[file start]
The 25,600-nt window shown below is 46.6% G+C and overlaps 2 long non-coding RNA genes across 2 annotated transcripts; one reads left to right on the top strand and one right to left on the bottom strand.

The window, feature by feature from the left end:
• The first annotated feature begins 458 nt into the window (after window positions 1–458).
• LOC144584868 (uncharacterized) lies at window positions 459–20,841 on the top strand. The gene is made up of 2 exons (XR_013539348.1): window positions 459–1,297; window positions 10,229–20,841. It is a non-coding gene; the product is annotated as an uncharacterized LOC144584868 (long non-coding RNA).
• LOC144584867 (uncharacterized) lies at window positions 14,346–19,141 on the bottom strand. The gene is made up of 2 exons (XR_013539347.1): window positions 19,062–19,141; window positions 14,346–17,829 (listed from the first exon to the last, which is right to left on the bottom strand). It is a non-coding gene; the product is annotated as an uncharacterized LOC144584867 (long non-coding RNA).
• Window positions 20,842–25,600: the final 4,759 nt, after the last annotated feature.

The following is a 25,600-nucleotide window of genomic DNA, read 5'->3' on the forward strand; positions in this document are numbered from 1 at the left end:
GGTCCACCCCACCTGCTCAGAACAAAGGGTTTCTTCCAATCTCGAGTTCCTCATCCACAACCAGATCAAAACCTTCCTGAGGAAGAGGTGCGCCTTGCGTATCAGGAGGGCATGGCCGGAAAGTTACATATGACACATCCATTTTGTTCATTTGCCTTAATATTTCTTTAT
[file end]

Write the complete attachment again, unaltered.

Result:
The 25,600-nt window shown below is 46.6% G+C and overlaps 2 long non-coding RNA genes across 2 annotated transcripts; one reads left to right on the top strand and one right to left on the bottom strand.

The window, feature by feature from the left end:
• The first annotated feature begins 458 nt into the window (after window positions 1–458).
• LOC144584868 (uncharacterized) lies at window positions 459–20,841 on the top strand. The gene is made up of 2 exons (XR_013539348.1): window positions 459–1,297; window positions 10,229–20,841. It is a non-coding gene; the product is annotated as an uncharacterized LOC144584868 (long non-coding RNA).
• LOC144584867 (uncharacterized) lies at window positions 14,346–19,141 on the bottom strand. The gene is made up of 2 exons (XR_013539347.1): window positions 19,062–19,141; window positions 14,346–17,829 (listed from the first exon to the last, which is right to left on the bottom strand). It is a non-coding gene; the product is annotated as an uncharacterized LOC144584867 (long non-coding RNA).
• Window positions 20,842–25,600: the final 4,759 nt, after the last annotated feature.

The following is a 25,600-nucleotide window of genomic DNA, read 5'->3' on the forward strand; positions in this document are numbered from 1 at the left end:
GGTCCACCCCACCTGCTCAGAACAAAGGGTTTCTTCCAATCTCGAGTTCCTCATCCACAACCAGATCAAAACCTTCCTGAGGAAGAGGTGCGCCTTGCGTATCAGGAGGGCATGGCCGGAAAGTTACATATGACACATCCATTTTGTTCATTTGCCTTAATATTTCTTTAT